The Wall Street JournalWASHINGTON -- Supporters of a measure to crack down on government employees who leak official secrets say they aren't giving up after President Clinton vetoed the proposal over the weekend; they will try again next year.
November 6, 2000
Clinton Vetoes Intelligence Spending Bill,by Neil King Jr.
Including Easier Prosecution of Leaks
Staff Reporter of The Wall Street Journal
The provision, which was only a few paragraphs in a thick package reauthorizing U.S. intelligence programs, sought to impose a penalty of as much as three years in prison for any government official convicted of leaking "properly classified" information to the press or other parties. Reflecting deep divisions over the bill within his own party, Mr. Clinton decided Saturday to veto it, arguing that the measure could "chill legitimate activities that are at the heart of a democracy."
Lawmakers in both parties attacked the bill after its passage in October, saying it was overly vague and would clamp down on whistle-blowers and chill relations between government and the media. News organizations also protested.
Key supporters of the bill on Capitol Hill said they would introduce a revised version, most likely when the new Congress meets next year. Trying to rush a new package in a postelection, lame-duck session would be impractical, as there would be little time for the sort of public hearings that didn't occur when the original bill was drafted.
Rep. Porter Goss (R., Fla.) was one of several lawmakers who expressed dismay over President Clinton's action. "This legislation, including the offending anti-leak provision, was approved by the administration before final passage," said Mr. Goss, chairman of the House Intelligence Committee. He said that Mr. Clinton's veto was "disruptive, and may send a dangerous message to those who would harm U.S. interests."
Officials at the Central Intelligence Agency, who pushed for the measure from the start, had argued for days that they weren't committed to the precise language of the bill, but were firm in wanting to see some strong anti-leak bill passed as soon as possible.
"Our interest all along has solely been to plug a gap in the existing law, which jeopardizes the security of the United States and compromises our ability to protect the American people," CIA spokesman Bill Harlow said yesterday. "We look forward to working with all parties to craft a new provision that helps preserve national security while fostering the necessary public discussion of important issues."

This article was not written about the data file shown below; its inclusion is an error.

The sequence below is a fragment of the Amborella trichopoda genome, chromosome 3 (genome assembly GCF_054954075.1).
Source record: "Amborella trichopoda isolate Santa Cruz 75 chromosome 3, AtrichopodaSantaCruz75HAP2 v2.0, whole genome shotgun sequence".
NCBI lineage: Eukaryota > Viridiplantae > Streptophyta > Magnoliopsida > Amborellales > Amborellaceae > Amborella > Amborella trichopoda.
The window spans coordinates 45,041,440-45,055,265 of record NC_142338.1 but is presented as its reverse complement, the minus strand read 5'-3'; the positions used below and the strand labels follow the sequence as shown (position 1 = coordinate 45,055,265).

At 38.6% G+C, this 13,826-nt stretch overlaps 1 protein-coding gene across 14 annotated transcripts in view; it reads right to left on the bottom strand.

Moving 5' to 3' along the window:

Steven Aftergood, a secrecy expert at the Federation of American Scientists, called the veto "a stunning rebuke to Congress." The congressional intelligence committees, he said, "had essentially acted as proxies for the CIA. Now they will be forced to hold open hearings, as they should have all along."
Supporters of the legislation in Congress as well as in the Justice Department and the CIA insisted that tougher measures were needed to stem the flow of media leaks that they claim have weakened the information-gathering abilities of the CIA and other intelligence agencies. Under current law it is illegal to release classified information that relates to national defense, helps a foreign power or exposes U.S. intelligence operatives. Supporters of the proposed law had sought to extend penalties to any current or former official who released secrets crucial to U.S. national security.
But even some key backers conceded before the veto that the wording of the provision was too broad and would open the way for the prosecution of officials who were legitimately trying to inform the public.
Crafting a new law that will also satisfy critics won't be easy. The CIA and other U.S. agencies had intentionally sought a broader mandate to go after those who disclose national secrets. But the very broadness of the provision is what sparked such an outcry.